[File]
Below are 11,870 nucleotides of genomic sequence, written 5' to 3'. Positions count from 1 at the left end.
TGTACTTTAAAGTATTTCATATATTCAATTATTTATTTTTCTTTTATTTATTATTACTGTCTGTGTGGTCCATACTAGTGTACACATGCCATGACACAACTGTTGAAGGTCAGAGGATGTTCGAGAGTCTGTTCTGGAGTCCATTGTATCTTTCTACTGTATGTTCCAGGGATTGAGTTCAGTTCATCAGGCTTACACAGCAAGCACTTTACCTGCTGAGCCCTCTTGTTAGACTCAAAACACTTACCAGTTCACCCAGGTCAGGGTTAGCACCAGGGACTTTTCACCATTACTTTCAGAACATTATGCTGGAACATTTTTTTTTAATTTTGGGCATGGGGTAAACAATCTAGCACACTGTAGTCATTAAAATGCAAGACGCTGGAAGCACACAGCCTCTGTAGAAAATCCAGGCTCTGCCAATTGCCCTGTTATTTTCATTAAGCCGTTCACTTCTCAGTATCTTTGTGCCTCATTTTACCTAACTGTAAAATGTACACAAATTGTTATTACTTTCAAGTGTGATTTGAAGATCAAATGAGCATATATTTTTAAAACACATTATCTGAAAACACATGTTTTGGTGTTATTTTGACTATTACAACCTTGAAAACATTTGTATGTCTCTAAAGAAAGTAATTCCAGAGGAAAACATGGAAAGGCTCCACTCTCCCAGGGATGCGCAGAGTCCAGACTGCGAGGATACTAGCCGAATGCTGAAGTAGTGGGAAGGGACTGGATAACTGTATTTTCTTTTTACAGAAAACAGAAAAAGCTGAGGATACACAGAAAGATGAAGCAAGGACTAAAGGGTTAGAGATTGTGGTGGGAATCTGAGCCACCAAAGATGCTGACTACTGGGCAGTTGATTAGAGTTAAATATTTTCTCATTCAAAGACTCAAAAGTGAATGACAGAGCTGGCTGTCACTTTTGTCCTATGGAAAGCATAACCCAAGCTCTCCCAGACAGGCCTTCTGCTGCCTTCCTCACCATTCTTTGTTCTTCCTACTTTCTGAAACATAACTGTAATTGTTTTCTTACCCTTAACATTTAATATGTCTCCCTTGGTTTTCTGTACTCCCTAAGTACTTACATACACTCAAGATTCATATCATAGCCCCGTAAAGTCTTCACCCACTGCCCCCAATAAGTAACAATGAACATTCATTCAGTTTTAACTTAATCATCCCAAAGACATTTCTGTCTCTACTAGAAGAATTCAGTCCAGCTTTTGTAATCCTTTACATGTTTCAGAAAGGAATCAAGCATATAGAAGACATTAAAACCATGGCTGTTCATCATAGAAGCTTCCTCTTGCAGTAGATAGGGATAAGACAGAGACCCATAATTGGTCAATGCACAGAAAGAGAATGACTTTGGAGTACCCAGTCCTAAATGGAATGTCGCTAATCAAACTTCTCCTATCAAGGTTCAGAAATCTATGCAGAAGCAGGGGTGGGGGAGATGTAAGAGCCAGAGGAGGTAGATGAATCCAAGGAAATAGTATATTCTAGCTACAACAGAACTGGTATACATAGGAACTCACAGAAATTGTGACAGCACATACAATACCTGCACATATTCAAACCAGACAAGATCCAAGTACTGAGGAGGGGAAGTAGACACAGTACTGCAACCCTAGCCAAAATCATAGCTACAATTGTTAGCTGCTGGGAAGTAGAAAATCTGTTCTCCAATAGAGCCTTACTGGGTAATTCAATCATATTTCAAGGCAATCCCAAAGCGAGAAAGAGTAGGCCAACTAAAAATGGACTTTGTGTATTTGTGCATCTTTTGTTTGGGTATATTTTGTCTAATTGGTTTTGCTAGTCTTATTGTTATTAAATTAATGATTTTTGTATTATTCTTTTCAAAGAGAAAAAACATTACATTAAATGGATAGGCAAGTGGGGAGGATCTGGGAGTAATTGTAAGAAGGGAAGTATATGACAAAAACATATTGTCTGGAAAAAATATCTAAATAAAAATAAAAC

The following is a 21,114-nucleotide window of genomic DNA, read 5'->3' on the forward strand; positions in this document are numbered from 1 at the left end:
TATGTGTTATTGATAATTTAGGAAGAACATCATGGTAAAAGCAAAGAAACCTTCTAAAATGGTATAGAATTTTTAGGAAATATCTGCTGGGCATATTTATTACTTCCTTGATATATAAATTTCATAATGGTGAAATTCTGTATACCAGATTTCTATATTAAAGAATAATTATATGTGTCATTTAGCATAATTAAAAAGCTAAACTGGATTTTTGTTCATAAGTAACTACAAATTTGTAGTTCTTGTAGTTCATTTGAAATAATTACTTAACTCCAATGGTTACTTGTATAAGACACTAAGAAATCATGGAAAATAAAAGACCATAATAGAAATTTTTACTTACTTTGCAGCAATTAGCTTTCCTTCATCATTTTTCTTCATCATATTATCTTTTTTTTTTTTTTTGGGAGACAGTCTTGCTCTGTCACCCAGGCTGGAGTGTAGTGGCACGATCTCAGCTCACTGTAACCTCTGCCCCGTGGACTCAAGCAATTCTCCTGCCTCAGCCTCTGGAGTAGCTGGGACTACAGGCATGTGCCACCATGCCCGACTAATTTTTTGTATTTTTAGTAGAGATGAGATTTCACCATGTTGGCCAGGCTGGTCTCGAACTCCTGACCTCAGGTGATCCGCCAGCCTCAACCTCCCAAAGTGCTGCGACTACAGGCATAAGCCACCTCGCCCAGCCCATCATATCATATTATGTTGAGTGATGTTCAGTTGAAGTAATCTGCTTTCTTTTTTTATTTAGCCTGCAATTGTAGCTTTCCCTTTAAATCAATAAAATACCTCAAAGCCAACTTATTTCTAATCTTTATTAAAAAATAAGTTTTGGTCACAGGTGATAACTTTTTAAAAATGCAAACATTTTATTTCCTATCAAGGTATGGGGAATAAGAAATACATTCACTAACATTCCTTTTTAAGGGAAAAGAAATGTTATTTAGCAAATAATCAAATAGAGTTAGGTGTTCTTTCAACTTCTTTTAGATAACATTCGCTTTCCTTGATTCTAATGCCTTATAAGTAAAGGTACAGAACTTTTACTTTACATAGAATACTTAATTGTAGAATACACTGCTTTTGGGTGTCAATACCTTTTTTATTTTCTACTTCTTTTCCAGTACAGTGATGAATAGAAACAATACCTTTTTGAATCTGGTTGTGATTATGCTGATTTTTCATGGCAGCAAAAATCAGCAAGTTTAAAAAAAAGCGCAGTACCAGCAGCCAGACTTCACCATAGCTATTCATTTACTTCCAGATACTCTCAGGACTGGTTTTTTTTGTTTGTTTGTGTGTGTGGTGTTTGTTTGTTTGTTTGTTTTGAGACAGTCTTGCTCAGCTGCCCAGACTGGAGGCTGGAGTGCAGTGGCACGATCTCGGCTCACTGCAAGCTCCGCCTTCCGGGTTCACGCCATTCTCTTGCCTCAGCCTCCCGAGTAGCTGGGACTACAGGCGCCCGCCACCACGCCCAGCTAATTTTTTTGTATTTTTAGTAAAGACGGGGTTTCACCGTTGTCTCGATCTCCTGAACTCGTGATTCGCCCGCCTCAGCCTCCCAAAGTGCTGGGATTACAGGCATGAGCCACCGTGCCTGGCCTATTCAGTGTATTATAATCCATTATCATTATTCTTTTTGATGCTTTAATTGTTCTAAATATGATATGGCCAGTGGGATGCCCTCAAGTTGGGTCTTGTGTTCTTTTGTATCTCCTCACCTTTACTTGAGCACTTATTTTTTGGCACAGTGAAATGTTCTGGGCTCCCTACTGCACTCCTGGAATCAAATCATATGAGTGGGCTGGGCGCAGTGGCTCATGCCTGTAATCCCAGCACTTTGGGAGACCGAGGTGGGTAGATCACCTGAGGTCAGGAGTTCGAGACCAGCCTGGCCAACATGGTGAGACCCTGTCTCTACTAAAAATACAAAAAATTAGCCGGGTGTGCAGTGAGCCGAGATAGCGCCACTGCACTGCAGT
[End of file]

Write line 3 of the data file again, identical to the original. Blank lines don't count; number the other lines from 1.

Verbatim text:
The following is a 21,114-nucleotide window of genomic DNA, read 5'->3' on the forward strand; positions in this document are numbered from 1 at the left end: